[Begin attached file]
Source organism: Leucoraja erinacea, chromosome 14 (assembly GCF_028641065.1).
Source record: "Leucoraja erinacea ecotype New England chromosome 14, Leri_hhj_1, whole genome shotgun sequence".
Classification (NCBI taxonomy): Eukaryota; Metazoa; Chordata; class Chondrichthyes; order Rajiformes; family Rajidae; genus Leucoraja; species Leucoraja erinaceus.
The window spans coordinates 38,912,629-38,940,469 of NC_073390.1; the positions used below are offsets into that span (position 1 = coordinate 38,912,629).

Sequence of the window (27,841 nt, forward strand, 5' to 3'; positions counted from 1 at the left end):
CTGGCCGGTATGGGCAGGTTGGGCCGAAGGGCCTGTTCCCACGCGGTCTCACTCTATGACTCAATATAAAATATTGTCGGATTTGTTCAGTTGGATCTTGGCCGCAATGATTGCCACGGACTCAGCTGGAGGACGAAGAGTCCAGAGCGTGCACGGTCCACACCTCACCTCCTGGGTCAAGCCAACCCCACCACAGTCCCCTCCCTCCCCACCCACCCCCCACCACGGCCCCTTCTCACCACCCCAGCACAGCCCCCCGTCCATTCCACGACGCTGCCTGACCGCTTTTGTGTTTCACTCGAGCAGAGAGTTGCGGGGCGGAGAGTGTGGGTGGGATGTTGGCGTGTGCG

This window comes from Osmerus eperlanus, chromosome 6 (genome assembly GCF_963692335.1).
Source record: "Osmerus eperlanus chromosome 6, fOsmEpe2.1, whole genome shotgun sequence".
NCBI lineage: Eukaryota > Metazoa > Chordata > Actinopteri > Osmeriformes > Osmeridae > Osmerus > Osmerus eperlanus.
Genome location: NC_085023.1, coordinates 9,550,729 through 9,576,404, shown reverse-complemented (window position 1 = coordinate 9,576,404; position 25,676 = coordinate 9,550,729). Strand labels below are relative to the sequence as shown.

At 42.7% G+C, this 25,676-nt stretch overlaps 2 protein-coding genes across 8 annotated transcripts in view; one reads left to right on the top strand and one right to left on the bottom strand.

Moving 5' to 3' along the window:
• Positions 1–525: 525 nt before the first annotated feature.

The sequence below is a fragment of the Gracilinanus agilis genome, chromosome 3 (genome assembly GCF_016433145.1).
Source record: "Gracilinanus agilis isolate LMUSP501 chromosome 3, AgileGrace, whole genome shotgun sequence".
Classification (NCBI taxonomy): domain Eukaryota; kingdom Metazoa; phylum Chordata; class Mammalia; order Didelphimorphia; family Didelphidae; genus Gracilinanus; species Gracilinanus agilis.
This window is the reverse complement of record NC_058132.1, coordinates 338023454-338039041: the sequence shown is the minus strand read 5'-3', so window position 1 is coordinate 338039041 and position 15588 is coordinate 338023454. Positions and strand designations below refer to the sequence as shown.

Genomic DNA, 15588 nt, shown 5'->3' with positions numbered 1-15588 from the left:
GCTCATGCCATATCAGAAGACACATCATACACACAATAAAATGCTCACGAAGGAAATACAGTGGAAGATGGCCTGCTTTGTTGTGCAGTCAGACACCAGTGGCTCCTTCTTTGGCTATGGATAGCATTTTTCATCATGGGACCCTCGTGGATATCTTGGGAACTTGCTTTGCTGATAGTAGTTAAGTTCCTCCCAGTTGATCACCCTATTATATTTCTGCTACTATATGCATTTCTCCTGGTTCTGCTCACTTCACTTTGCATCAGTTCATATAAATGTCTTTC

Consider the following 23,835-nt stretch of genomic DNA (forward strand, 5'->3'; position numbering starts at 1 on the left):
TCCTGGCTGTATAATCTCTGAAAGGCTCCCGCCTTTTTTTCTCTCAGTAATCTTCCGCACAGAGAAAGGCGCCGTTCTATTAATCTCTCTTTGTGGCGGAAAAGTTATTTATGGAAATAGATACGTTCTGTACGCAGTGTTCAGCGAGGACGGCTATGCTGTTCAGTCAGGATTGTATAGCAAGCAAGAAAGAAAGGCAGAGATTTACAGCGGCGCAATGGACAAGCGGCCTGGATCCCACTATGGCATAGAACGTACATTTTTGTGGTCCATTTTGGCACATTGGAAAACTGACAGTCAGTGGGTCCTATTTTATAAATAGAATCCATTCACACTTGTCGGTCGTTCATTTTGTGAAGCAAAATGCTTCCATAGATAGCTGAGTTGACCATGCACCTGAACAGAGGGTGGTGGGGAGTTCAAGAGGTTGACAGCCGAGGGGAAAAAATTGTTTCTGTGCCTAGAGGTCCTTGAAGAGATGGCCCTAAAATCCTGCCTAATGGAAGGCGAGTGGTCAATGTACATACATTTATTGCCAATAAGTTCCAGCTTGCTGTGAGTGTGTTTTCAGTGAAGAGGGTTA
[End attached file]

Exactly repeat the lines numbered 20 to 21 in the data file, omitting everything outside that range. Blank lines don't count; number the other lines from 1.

Consider the following 23,835-nt stretch of genomic DNA (forward strand, 5'->3'; position numbering starts at 1 on the left):
TCCTGGCTGTATAATCTCTGAAAGGCTCCCGCCTTTTTTTCTCTCAGTAATCTTCCGCACAGAGAAAGGCGCCGTTCTATTAATCTCTCTTTGTGGCGGAAAAGTTATTTATGGAAATAGATACGTTCTGTACGCAGTGTTCAGCGAGGACGGCTATGCTGTTCAGTCAGGATTGTATAGCAAGCAAGAAAGAAAGGCAGAGATTTACAGCGGCGCAATGGACAAGCGGCCTGGATCCCACTATGGCATAGAACGTACATTTTTGTGGTCCATTTTGGCACATTGGAAAACTGACAGTCAGTGGGTCCTATTTTATAAATAGAATCCATTCACACTTGTCGGTCGTTCATTTTGTGAAGCAAAATGCTTCCATAGATAGCTGAGTTGACCATGCACCTGAACAGAGGGTGGTGGGGAGTTCAAGAGGTTGACAGCCGAGGGGAAAAAATTGTTTCTGTGCCTAGAGGTCCTTGAAGAGATGGCCCTAAAATCCTGCCTAATGGAAGGCGAGTGGTCAATGTACATACATTTATTGCCAATAAGTTCCAGCTTGCTGTGAGTGTGTTTTCAGTGAAGAGGGTTA